Mini Review
Mathematical Modeling of Covid19 Spread
Patrice F Dassonville*
Department of Biomedical sciences, Freelance researcher, France
Patrice F Dassonville, Department of Biomedical sciences, Freelance researcher, France.
Received Date: October 12, 2020; Published Date: November 06, 2020
Abstract
The expand of the virus observed through a mathematical modeling.
Keywords: Erratic; Exponential; Multidisciplinarity; Spread Index
Introduction
It is not about saying how to cure the disease, but about making behaviors more effective in facing the way the virus expands. The mathematical modeling raises awareness of the seriousness of the problem, thanks to a complementary approach. Once again it emphasizes the effectiveness of multidisciplinary. The spread of the virus deserves a detailed analysis, especially in regard to the actual threat of a serious blowback. It can be described with a threedimentional statistical model: exponential, erratic and cumulative. However, time is not a phenomenon and space have no materiality [1], the two concepts will help understanding the topic.
Origins and Purpose of Mathematical Modeling
Mathematics does not exist in nature; in fact, it is an operating mode of thought which is intended to simplify problem solving. The following examples explain why mathematics had to be invented:
• Small ceramics called Calculi (Iraqi Kurdistan, c. 5000 BCE) were intended to keep accounts [[2], p. 49]. It is no doubt the onset of business administration and management.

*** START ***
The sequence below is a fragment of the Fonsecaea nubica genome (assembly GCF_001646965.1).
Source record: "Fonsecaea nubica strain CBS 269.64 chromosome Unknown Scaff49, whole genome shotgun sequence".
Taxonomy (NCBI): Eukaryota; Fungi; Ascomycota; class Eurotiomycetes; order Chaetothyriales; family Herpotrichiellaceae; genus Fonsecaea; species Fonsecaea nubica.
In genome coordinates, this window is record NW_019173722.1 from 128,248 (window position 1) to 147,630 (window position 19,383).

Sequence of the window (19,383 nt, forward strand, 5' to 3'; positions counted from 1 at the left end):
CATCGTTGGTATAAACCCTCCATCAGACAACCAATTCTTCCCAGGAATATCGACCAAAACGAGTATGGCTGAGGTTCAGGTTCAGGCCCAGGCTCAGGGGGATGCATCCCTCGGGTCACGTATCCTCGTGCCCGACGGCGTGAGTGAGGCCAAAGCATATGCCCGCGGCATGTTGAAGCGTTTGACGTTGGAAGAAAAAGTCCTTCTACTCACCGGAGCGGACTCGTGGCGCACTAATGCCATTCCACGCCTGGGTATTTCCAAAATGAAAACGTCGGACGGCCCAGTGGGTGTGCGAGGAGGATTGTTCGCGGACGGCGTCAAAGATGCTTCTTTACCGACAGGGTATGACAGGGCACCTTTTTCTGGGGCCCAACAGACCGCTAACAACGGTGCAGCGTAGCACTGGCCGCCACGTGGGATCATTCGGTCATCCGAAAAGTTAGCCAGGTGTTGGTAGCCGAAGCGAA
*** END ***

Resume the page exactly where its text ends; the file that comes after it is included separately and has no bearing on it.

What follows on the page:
• According to the Greek geographer Strabo (c. 61 BCEc. 22 CE) arithmetic was created by Phoenician sailors for their trade accounts with all countries around Mediterranean Sea [3]. They also invented the linear consonantal alphabet c. 11th century BCE [2, p. 190].
• Geometry was invented by Sumerians and Egyptians for their huge monuments like the stone step pyramid designed by the architect Imhotep for pharaoh Djoser (Saqqarah c. 2700 BCE) [[4], p. 84].
The purpose of mathematical modeling is to provide an angle of view as complementary as effective for description and evaluation of physical phenomena, of architectural projects, of financial policy, of demographic statistics, etc.
The Spread Modeling
The effectiveness of this modeling will be confirmed or not, by confrontation with the data collected by health authorities, knowing that the higher the number of data, the more accurate the statistical forecast.
The spread of Covid19 is both exponential and erratic. In addition, the number of patients must be consolidated, because to contaminate does not cure the one who contaminates.
The exponential spread
The word exponential means that the variation factor appears as an exponant ; example : Sx means « S » to the power of « x » ; « S » multiplied by « S », « x » times : S x S x S . . .
For example, bacteria double their number at each stage of their reproduction by scissiparity (Figure 1) (S = 2).
At stage number « 4 » we have 16 bacteria: 2 x 2 x 2 x 2 = 16, which can be written 24
. Stage number: 0 1 2 3 4   n
. Number of bacteria: 1 2 4 8 16   N
. Number written in power of two: 2^{0} 2^{1} 2^{2} 2^{3} 2^{4}   2^{n}
The number « N » of bacteria after « n » duplication is: N = 2n. inside an homogeneous environment, the passage from one stage to another occurs approximately at the same speed « v »; therefore n = v.t, then N = 2 v.t in which « v » is the only active factor. Indeed, « t » is what the clock of the laboratory indicates [5] (Figure 1).
If it were to triple at each stage, the numbers would be written in power of three. This is what is happening with the Covid19 spread, according to the statistical average data, when no specific precautions are taken : one sick person contaminates three persons, each of them contaminates three persons, etc.
At each stage, the number of people infected triple on average (Figure 2). « 3 » is the average spread index « S ».
For example, 81 = 3 x 3 x 3 x 3 = 3^{4}; (« 3 » for « triple » and « 4 » for « stage number »).
. Stage number: 0 1 2 3 4    n
. Number of people infected: 1 3 9 27 81    N
. Number written in power of three: 3^{0} 3^{1} 3^{2} 3^{3} 3^{4}   3^{n}